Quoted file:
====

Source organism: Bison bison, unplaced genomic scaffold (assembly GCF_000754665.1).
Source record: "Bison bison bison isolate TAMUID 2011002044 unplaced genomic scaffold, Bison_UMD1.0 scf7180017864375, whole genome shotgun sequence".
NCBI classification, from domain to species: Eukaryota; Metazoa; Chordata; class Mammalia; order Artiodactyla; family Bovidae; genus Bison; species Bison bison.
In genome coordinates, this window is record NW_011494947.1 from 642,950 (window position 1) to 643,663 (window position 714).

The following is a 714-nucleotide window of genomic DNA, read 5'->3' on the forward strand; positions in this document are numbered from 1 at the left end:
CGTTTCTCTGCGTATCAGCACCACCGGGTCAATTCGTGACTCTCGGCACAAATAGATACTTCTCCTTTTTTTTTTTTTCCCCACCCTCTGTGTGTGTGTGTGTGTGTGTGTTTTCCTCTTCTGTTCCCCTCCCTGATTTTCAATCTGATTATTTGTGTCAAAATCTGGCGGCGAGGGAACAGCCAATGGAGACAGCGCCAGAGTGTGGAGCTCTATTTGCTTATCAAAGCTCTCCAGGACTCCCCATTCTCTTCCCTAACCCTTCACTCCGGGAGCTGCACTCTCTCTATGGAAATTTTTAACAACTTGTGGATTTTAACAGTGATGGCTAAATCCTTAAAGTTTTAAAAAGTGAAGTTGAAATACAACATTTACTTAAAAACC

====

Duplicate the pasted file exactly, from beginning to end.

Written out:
Source organism: Bison bison, unplaced genomic scaffold (assembly GCF_000754665.1).
Source record: "Bison bison bison isolate TAMUID 2011002044 unplaced genomic scaffold, Bison_UMD1.0 scf7180017864375, whole genome shotgun sequence".
NCBI classification, from domain to species: Eukaryota; Metazoa; Chordata; class Mammalia; order Artiodactyla; family Bovidae; genus Bison; species Bison bison.
In genome coordinates, this window is record NW_011494947.1 from 642,950 (window position 1) to 643,663 (window position 714).

The following is a 714-nucleotide window of genomic DNA, read 5'->3' on the forward strand; positions in this document are numbered from 1 at the left end:
CGTTTCTCTGCGTATCAGCACCACCGGGTCAATTCGTGACTCTCGGCACAAATAGATACTTCTCCTTTTTTTTTTTTTCCCCACCCTCTGTGTGTGTGTGTGTGTGTGTGTTTTCCTCTTCTGTTCCCCTCCCTGATTTTCAATCTGATTATTTGTGTCAAAATCTGGCGGCGAGGGAACAGCCAATGGAGACAGCGCCAGAGTGTGGAGCTCTATTTGCTTATCAAAGCTCTCCAGGACTCCCCATTCTCTTCCCTAACCCTTCACTCCGGGAGCTGCACTCTCTCTATGGAAATTTTTAACAACTTGTGGATTTTAACAGTGATGGCTAAATCCTTAAAGTTTTAAAAAGTGAAGTTGAAATACAACATTTACTTAAAAACC